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UPF-Canada Webinar Series Continues Its Exploration of the Topic of Migration

Canada-2020-11-30-UPF-Canada Continues Its Exploration of the Effects of Migration via Webinar

Pour lire en français, cliquez ici.

Montreal, Canada—UPF-Canada held a webinar on November 30, 2020, on the topic “Migration as a Spiritual Journey.” This event continued our general theme on immigration by exploring how migratory journeys impact identity continuity at the individual and family levels, as well as how migration might contribute to the advancement of an inclusive international culture.

Moderated by Mrs. Isabelle Laurin (Coordinator, UPF-Quebec), the program began with welcoming remarks by Robert Duffy (Secretary General, UPF Canada), followed by the moving testimony of Bachir Keyloun and Fabienne Chamy, a highly educated and accomplished Syrian refugee couple who had to restart their lives from the bottom as new immigrants to Canada.

The panel consisted of four distinguished speakers: Rev. Samuel King-Kabu (Pastor, St. Ansgar’s Lutheran Church, Montreal); Dr. Martin Bellerose (Associate Professor, Faculty of Theology and Religious Sciences, Laval University); Dr. Marie Fall (Professor and Researcher, Université du Québec à Chicoutimi); and Dr. Franco Famularo (President, UPF-Canada; Chair, Board of Directors, Unification Theological Seminary).

Three of the four panelists have migratory experience, either directly or in their immediate families. The fourth, Dr. Bellerose, is a specialist in migration theology. The discussions were very stimulating and informative.

The migratory journey of the Bashir family shed light on the lived experience of immigrants, especially their description of their internal journey, through which they demonstrated great humility and courage.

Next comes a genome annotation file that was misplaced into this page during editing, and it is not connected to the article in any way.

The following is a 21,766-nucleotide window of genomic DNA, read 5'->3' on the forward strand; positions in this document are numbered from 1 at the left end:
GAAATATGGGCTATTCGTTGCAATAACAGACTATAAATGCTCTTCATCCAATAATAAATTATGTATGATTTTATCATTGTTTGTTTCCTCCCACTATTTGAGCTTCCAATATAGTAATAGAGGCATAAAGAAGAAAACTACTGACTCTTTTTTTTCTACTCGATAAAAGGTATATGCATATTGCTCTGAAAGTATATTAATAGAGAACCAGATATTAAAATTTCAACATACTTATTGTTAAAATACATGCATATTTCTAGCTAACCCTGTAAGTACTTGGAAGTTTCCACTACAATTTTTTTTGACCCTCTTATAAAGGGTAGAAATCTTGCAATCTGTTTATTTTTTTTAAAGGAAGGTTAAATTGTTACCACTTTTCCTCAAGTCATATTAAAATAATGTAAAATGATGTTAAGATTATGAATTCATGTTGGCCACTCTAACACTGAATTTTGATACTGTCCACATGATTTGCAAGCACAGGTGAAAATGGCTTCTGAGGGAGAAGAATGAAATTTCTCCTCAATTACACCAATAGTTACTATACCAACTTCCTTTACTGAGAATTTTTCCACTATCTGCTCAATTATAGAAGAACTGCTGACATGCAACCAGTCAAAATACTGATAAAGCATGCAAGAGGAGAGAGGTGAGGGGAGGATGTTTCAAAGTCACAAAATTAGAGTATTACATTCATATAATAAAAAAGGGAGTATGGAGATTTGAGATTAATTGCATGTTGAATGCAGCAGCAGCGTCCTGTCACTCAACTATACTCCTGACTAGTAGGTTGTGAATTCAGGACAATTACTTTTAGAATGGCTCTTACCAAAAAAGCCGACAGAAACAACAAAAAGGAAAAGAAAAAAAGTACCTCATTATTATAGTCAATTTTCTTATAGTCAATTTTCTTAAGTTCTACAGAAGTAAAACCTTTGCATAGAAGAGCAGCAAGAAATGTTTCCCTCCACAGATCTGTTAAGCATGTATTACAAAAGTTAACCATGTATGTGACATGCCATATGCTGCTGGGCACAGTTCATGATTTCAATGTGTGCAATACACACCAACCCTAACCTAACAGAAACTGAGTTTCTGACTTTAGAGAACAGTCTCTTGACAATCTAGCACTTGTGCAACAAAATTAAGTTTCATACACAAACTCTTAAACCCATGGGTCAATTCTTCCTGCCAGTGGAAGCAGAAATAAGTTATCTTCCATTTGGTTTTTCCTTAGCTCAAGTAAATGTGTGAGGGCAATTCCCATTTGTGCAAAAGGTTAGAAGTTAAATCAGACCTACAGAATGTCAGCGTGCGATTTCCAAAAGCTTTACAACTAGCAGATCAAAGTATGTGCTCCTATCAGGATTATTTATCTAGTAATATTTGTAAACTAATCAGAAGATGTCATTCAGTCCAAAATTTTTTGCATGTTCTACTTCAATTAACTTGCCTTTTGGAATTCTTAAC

As an immigrant from Ghana more than 30 years ago, Pastor King-Kabu's reflections reminded us that in an internal sense all of us are passing through this life as migrants. Referring to biblical migration, he suggested that migration practically defines not only religious history, but the history of humanity as a whole.

Professor Bellerose referred to divergent causes of migration: exodus or exile. We are called to appreciate and recognize, he said, the religious or spiritual dimension that infuses the historical phenomenon of migration.

Although the approach of Professor Marie Fall was different in that it involved her voluntary migration to seek higher education and a new life in Canada, her presentation emphasized that her own experience has been very positive, and she stressed the openness of our contemporary society towards living together and the enrichment that immigrants bring to a new country.

Finally, Dr. Famularo shared with us his family’s journey as migrants to Canada and how their experience as immigrants marked his youth and thinking. Referring to the internal resources on which one draws in adapting to a new homeland, he spoke of the path of new immigrants, mentioning their challenges, struggles and successes.

There was a strong sense of enthusiasm in the discussion, as this topic touches something near and dear to many of us whose ancestors came to this land relatively recently.

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